“The Edict of Thessalonica (also known as Cunctos populos), issued on 27 February AD 380 by three reigning Roman Emperors…

Theodosius I, Gratian, and Valentinian II on 27 February 380.[1] The edict came after Theodosius had been baptized by the bishop Ascholius of Thessalonica upon suffering a severe illness in Thessalonica.[3]

EMPERORS GRATIAN, VALENTINIAN AND THEODOSIUS AUGUSTI. EDICT TO THE PEOPLE OF CONSTANTINOPLE.
It is our desire that all the various nations which are subject to our Clemency and Moderation, should continue to profess that religion which was delivered to the Romans by the divine Apostle Peter, as it has been preserved by faithful tradition, and which is now professed by the Pontiff Damasus and by Peter, Bishop of Alexandria, a man of apostolic holiness. According to the apostolic teaching and the doctrine of the Gospel, let us believe in the one deity of the Father, the Son and the Holy Spirit, in equal majesty and in a holy Trinity. We authorize the followers of this law to assume the title of Catholic Christians; but as for the others, since, in our judgment they are foolish madmen, we decree that they shall be branded with the ignominious name of heretics, and shall not presume to give to their conventicles the name of churches. They will suffer in the first place the chastisement of the divine condemnation and in the second the punishment of our authority which in accordance with the will of Heaven we shall decide to inflict.
GIVEN IN THESSALONICA ON THE THIRD DAY FROM THE CALENDS OF MARCH, DURING THE FIFTH CONSULATE OF GRATIAN AUGUSTUS AND FIRST OF THEODOSIUS AUGUSTUS[4]

— Codex Theodosianus, xvi.1.2

(https://en.wikipedia.org/wiki/Edict_of_Thessalonica, retrieved July 21, 2019).

 

The Edict of Thessalonica marked the official definition of who the Catholic Church considered a heretic – namely, one who did not believe in the Trinity.  This was the basis on which persecution was launched on a widespread basis.  It will be observed that as soon as the World Council of Churches adopted as its Basis in 1961, a concept that was in harmony with the definition of Catholic Christian, as defined in the Edict of Thessalonica, within a year, in 1962, the Second Vatican Council was convened, and out of it, the other churches of Christendom were declared to be no longer designated as heretics but rather as separated brethren.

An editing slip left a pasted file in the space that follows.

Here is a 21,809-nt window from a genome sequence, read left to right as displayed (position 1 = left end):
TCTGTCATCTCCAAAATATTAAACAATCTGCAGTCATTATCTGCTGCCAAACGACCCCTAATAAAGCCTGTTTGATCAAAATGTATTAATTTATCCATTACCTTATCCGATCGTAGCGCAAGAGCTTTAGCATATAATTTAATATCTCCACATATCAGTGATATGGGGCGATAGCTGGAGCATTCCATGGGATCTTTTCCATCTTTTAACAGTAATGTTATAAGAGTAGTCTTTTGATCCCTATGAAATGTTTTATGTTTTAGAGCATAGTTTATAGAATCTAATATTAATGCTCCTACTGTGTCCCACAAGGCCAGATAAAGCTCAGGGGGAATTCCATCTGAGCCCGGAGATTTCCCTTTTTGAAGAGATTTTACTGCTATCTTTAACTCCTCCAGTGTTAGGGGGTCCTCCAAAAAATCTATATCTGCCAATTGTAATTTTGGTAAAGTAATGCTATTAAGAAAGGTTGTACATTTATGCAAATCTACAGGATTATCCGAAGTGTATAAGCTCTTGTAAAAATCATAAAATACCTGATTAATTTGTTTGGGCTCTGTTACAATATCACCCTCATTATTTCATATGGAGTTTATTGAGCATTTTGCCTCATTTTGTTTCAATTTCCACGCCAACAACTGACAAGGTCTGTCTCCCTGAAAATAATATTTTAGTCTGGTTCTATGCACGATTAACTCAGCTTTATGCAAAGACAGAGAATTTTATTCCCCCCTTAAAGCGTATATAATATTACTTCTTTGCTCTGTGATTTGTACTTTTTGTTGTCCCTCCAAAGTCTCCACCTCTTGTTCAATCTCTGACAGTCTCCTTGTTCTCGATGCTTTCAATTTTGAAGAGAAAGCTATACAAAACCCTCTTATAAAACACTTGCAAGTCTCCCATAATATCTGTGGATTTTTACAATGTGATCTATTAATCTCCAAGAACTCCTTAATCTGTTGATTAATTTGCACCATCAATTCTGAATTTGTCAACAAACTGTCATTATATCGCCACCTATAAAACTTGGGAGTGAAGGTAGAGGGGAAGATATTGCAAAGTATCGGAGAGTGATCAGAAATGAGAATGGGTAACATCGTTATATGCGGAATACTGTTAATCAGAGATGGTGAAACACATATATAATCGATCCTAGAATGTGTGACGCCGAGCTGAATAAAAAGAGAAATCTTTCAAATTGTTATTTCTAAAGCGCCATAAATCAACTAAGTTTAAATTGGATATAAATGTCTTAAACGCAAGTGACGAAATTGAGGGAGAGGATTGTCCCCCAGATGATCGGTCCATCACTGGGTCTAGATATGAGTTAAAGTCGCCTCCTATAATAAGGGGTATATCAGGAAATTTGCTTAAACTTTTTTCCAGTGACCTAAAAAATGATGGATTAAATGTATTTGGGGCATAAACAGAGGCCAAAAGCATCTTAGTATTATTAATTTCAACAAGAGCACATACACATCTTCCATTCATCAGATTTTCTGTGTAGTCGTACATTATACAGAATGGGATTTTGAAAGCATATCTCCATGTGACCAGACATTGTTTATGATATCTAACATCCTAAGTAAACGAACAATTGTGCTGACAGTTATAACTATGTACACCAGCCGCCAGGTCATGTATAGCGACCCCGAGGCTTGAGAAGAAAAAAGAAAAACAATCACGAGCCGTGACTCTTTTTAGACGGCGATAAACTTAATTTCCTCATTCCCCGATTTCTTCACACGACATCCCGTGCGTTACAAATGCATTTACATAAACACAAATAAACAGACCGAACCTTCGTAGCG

Foundation of Seventh-day Adventist Faith

In 1904, Ellen White writes, “For the past 50 years every phase of heresy has been brought to bear upon us… Messages of every order and kind have been urged upon Seventh-day Adventists, to take the place of the truth which, point by point, has been sought out by prayer, study, and testified to by the miracle-working power of the Lord.” (Special Testimonies, Series B #2, p. 59)

Notice that in 1904, the foundation of faith had been firmly established. “Many of our people do not realize how firmly the foundation of our faith has been laid. My husband, Elder Joseph Bates, Father Pierce, Elder Hiram Edson, and others who were keen, noble, and true, were among those who, after the passing of the time in 1844, searched for the truth as for hidden treasure… When they came to the point in their study where they said, ‘We can do nothing more,’ the Spirit of the Lord would come upon me, I would be taken off in vision, and a clear explanation of the passages we had been studying would be given me, with instruction as to how we were to labor and teach effectively. Thus light was given that helped us to understand the scriptures in regard to Christ, His mission, and His priesthood. A line of truth extending from that time to the time when we shall enter the city of God, was made plain to me, and I gave to others the instruction that the Lord had given me.” (1SM 206.4)

 

At that time the Seventh-day Adventist Church officially had a non-Trinitarian statement of Fundamental Principles as was repeatedly published in the Annual Yearbook of the church.  The first Fundamental Principle as was published in the 1889 Yearbook was: “That there is one God, a personal, spiritual being, the creator of all things, omnipotent, omniscient, and eternal; infinite in wisdom, holiness, justice, goodness, truth and mercy; unchangeable, and everywhere present by His representative, the Holy Spirit.  Ps. 139:7”. They did not elaborate further on the identity of the Holy spirit.  The second Fundamental Principle identified Jesus Christ as the Son of God.  This was clearly a non-Trinitarian perspective.

 

The Bible gives further clarification regarding the Holy Spirit, called the Comforter.  The Comforter that is sent is a messenger or representative who ministers under Christ’s instructions – “Nevertheless I tell you the truth; It is expedient for you that I go away: for if I go not away, the Comforter will not come unto you; but if I depart, I will send him unto you.” (John 16:7); “Howbeit when he, the Spirit of truth, is come, he will guide you into all truth: for he shall not speak of himself; but whatsoever he shall hear, that shall he speak: and he will shew you things to come.” (John 16:13).